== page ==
Sometimes all that is needed is to mark part of a piece of property.  This can be done with or without a drawing documenting what has been done.  We get a lot of calls from people that want to know where a particular physical feature on their property is located relative to the deed lines.  Some cities in Minnesota require that parcel corners be marked by a surveyor prior to issuing a fence or deck permit.  Other cities may require an affidavit be prepared documenting when the corners were marked or what type of monument was placed or recovered at each.  We keep an extensive database of City requirements for surveys, and we would be happy to help you make sure you are providing the proper documentation to comply with the requirements in your municipality.






 
Legal Descriptions and Exhibits
A legal description consists of the written words which delineate a specific piece of real property. In the written transfer of real property, it is universally required that the instrument of conveyance (deed) include a written description of the property.  Legal descriptions are required whether conveying fee simple title to real property, or conyeing an easement.  When a surveyor prepares a legal description, they will often provide a graphic depiction of the described parcel, or an exhibit.  This exhibit can be filed as an attachment to the deed when it is recorded to further clarify the intent of the legal description.




 
Minor Subdivisions and Exempt Splits
In addition to platting, property can sometimes be divided by preparing legal descriptions and a drawing depicting the new parcel layout.

In Minnesota, this process goes by several names.  Sometimes this is called a Minor Subdivision, an Administrative Split, or a Lot Line Rearrangement.  Any of these names indicates an abbreviated process that does not require approval by the City Council and Planning Commission if certian requirements are met.

In Michigan, this is known as an Exempt Split.  This means that it is exempt from many of the provisions of the Land Division Act (Act 591 of 1996) if certain requirements are met.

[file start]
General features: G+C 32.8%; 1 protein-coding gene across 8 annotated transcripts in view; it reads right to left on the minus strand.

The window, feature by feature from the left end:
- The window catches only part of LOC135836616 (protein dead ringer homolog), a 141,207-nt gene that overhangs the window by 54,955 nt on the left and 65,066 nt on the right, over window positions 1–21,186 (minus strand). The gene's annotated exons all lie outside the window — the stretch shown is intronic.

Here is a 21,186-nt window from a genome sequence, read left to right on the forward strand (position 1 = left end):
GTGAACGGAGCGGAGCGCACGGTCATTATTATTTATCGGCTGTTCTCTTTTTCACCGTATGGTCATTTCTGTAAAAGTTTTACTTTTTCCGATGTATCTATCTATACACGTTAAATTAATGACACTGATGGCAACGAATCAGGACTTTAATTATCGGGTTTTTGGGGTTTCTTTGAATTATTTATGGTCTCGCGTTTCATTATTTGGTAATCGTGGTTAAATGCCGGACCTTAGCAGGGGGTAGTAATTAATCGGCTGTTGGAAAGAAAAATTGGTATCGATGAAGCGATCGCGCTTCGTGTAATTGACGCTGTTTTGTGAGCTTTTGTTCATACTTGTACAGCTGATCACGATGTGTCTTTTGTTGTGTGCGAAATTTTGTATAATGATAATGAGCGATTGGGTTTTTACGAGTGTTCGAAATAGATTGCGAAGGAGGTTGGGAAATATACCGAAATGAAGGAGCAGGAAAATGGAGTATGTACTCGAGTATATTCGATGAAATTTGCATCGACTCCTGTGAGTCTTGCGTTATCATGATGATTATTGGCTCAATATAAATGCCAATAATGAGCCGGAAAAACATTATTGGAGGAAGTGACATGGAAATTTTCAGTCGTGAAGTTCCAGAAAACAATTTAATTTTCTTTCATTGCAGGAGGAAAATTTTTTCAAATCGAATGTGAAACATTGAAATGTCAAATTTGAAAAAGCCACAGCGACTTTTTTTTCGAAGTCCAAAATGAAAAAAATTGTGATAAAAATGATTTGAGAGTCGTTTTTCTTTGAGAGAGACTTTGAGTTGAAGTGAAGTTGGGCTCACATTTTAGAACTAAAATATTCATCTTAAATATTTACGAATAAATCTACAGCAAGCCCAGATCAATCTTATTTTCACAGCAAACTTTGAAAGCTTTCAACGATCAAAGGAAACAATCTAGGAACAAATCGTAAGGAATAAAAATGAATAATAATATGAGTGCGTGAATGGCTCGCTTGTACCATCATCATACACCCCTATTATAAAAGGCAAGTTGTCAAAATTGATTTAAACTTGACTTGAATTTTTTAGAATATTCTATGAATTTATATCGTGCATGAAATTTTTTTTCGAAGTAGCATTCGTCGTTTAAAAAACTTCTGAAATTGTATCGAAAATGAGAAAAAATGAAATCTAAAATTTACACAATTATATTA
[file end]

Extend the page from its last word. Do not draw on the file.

Cemetery Layout
Cemteries in both Michigan and Minnesota are required to keep a map on file showing the layout and dimensions of burial plots.  Van Neste Surveying has mapped both existing and proposed cemeteries to comply with this requirement.  These maps are also useful for sales and marketing purposes or to assist families when visiting the deceased.




 
Construction Staking
When constructing buildings, grading sites, or installing underground utilities from construction plans, contractors often rely on a surveyor to layout the horizontal and vertical positions of these features.  Van Neste Surveying has provided these services for projects of just about every size, from layout of small buildings to major sitework and utility installation.  If you would like us to provide an estimate for these services, we would be happy to review your construction documents and provide a quotation. 



 
Elevation Certificates, Flood Map Certifications, and Letters of Map Ammendment
The Federal Emergency Management Agency (FEMA) provides flood insurance rate mapping (FIRM) information for use by lenders and insurance companies.  Flood insurance rate maps indicate the risk of flooding for a parcel of land by which zone the parcel lies in. 

A Flood Map Certification is a letter prepared by a surveyor which states which FEMA flood zone a structure or parcel of land lies in.  This will often determine whether or not a lender will require flood insurance on the parcel. 

An Elevation Certificate is prepared by a surveyor and certifies the refrence elevation of a structure.  The Elevation Certificate contains additional information, including the highest and lowest adjacent grade to the structure, the type of structure, its location, and photographs.  An Elevation Certificate is often used to reduce the cost of flood insurance where it has been required.  If the Elevation Certificate shows that a site or building may not be prone to flooding despite being in a flood zone, the owner may apply for a Letter of Map Ammendment.

A Letter of Map Ammendment, if approved by FEMA, eliminates a structure or parcel from a flood zone.  Requirements vary depending on whether the property owner is seeking an exemption for the structure or the property (either in its entirety or a portion of it).   




 
Building Permit Surveys
Building Permit Surveys are often required for new construction.  Although requirements vary depending on the municipality, they usually include a boundary and topographic survey which shows the existing conditions and the proposed building to be constructed.  Often, existing and proposed elevation information will be required so the the city building inspector can review the proposed grading.  Some cities also require that the building be staked so that its location can be inspected once complete for compliance with zoning and setbacks.  In addition to the Building Permit Survey, some cities will require an as built drawing to verify the construction and grading complies with what was approved.  Van Neste Surveying keeps an extensive database of city requirements and we would be happy to help you insure you are in compliance.